Can You Play a Simple Song?

Classical Guitar technique: studies, scales, arpeggios, theory
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DenisJ_III
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Re: Can You Play a Simple Song?

Post by DenisJ_III » Wed Nov 08, 2017 8:12 pm

I realised some time ago that my playing technique was never going to equal my ambition in terms of complex pieces. More recently it dawned on me that my playing had to satisfy me before anyone else. So now, I am motivated by the most simple of pieces, just as long as they seem to me to be beautiful. All that effort that used to go into building speed or impossible stretches now goes into trying to play well :wink:
(This is probably obvious to most players, but then I've always been a slow learner.)

For me, this is a great illustration of where my ambitions are now...

Youtube

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Rick Beauregard
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Re: Can You Play a Simple Song?

Post by Rick Beauregard » Wed Nov 08, 2017 11:32 pm

Thanks for this reminder Rognvald. I am on this treadmill sometimes, preparing to perform someday material that is “worthy”. Then finding a new piece to learn as I progress, and putting the simpler pieces aside as my “worthy” bar continually gets raised. I am performing for friends and family more often now, the simpler pieces I can manage. One of the things that attracted me to the guitar years ago was listening to Segovia on the concert stage play simple elegant tunes, many I play now.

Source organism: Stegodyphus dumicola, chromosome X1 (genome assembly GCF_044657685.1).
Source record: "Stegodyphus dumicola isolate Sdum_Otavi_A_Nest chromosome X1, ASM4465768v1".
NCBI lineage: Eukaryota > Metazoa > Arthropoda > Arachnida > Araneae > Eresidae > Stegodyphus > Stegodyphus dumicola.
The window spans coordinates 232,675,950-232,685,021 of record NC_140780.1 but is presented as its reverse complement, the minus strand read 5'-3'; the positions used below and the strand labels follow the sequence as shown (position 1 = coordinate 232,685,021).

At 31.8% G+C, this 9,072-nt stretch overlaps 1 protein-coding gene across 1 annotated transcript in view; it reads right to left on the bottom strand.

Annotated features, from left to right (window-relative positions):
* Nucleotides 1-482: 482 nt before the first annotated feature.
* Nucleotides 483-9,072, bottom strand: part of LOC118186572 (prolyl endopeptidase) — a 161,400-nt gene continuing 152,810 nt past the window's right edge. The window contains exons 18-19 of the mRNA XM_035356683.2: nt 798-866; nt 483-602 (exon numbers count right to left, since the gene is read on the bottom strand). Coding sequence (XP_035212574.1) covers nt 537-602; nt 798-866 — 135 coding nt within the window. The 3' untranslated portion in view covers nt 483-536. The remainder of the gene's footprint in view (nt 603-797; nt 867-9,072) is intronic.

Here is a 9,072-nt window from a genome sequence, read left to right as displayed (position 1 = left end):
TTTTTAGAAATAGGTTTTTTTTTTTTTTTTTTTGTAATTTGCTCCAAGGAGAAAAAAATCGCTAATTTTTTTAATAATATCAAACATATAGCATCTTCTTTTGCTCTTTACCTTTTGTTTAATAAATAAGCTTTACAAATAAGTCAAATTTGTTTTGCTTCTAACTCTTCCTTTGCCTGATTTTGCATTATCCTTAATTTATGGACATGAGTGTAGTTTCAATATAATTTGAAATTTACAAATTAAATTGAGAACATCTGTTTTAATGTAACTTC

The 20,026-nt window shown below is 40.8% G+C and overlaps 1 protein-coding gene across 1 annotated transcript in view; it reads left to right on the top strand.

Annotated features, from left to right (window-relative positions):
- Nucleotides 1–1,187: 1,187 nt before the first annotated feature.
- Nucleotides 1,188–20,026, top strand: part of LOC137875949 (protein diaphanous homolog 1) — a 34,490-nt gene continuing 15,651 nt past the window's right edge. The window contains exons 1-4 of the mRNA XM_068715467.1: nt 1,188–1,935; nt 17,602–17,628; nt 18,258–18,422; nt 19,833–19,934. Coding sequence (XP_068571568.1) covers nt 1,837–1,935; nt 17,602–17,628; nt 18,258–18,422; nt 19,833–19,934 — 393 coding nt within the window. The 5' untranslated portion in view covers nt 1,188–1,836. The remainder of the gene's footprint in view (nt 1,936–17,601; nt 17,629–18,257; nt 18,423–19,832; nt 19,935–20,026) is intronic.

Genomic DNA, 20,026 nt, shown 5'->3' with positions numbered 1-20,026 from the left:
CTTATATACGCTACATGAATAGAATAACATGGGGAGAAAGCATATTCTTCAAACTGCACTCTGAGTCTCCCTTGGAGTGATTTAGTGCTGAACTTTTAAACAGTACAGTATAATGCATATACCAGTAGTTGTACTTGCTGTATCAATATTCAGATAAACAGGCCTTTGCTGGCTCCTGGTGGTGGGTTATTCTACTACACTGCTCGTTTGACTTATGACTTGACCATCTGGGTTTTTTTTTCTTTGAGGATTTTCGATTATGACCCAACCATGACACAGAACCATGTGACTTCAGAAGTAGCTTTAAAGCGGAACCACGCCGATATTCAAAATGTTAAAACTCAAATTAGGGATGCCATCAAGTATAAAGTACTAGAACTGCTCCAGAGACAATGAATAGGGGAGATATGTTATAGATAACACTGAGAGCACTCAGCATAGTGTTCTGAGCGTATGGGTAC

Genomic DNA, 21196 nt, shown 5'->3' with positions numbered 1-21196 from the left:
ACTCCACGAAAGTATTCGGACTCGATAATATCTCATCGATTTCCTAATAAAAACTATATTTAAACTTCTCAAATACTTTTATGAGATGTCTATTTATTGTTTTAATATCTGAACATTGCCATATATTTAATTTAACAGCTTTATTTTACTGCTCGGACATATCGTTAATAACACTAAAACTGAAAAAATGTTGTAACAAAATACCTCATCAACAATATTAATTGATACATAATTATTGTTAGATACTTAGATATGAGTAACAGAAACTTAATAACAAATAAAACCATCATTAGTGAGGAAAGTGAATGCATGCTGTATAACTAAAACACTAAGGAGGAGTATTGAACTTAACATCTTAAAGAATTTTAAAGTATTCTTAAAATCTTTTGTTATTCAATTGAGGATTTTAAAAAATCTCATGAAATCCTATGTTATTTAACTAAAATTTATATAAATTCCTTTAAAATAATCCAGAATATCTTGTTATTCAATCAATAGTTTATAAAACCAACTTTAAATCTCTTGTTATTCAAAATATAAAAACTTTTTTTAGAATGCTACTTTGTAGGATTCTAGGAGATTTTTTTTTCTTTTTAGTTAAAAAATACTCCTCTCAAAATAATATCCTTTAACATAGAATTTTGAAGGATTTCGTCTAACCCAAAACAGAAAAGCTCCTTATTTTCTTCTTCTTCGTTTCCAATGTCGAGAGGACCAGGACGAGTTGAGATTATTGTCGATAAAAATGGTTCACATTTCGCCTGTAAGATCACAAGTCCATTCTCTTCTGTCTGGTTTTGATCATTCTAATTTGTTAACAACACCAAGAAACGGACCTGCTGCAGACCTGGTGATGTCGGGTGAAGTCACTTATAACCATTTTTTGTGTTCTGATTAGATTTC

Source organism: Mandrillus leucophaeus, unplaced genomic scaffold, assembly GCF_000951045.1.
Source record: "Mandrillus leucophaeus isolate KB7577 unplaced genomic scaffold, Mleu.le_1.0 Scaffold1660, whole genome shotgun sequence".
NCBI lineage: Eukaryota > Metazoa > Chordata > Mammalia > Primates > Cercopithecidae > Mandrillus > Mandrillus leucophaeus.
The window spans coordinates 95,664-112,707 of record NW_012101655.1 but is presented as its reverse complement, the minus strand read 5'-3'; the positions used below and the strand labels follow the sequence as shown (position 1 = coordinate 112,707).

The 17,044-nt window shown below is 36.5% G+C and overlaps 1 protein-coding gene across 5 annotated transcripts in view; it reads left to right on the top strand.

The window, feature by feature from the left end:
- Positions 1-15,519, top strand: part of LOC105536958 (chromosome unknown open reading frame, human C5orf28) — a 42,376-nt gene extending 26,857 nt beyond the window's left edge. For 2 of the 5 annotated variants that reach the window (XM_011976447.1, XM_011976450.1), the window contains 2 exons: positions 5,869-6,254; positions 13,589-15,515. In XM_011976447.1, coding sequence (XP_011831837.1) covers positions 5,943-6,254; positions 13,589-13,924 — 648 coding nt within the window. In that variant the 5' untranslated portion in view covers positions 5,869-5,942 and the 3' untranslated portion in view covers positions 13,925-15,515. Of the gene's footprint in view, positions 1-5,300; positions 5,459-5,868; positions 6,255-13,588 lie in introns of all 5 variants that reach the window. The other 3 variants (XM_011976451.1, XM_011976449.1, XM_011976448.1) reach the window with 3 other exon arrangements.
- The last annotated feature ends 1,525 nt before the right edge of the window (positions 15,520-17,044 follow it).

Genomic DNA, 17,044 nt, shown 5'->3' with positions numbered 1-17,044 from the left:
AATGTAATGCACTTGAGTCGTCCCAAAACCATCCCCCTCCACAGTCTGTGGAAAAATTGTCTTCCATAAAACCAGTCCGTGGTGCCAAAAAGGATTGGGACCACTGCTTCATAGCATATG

All this time I thought I was making music; it was making me.
2015 Steve Ganz "Solidarity"
1980 Dauphin D30
1962 Fender pre-CBS P-Bass
National Triolian Uke ca.1930
Almost as many fly rods as guitars
_/) _/)
_/)

Lawler
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Re: Can You Play a Simple Song?

Post by Lawler » Wed Nov 08, 2017 11:47 pm

DenisJ_III wrote:
Wed Nov 08, 2017 8:12 pm
...I am motivated by the most simple of pieces, just as long as they seem to me to be beautiful.
Me too.

Rognvald
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Re: Can You Play a Simple Song?

Post by Rognvald » Thu Nov 09, 2017 1:24 am

Adrian Allan wrote:
Wed Nov 08, 2017 6:18 pm
Rognvald wrote:
Wed Nov 08, 2017 12:40 am
Adrian Allan wrote:
Tue Nov 07, 2017 3:30 pm
I agree with what you are saying, but how do we cure this "problem".

Should younger players need to undertake some sort of training on the subject of engaging general audiences?

And what format should that take - eg. they must take a residence at a restaurant playing popular requests?

Hi, Adrian,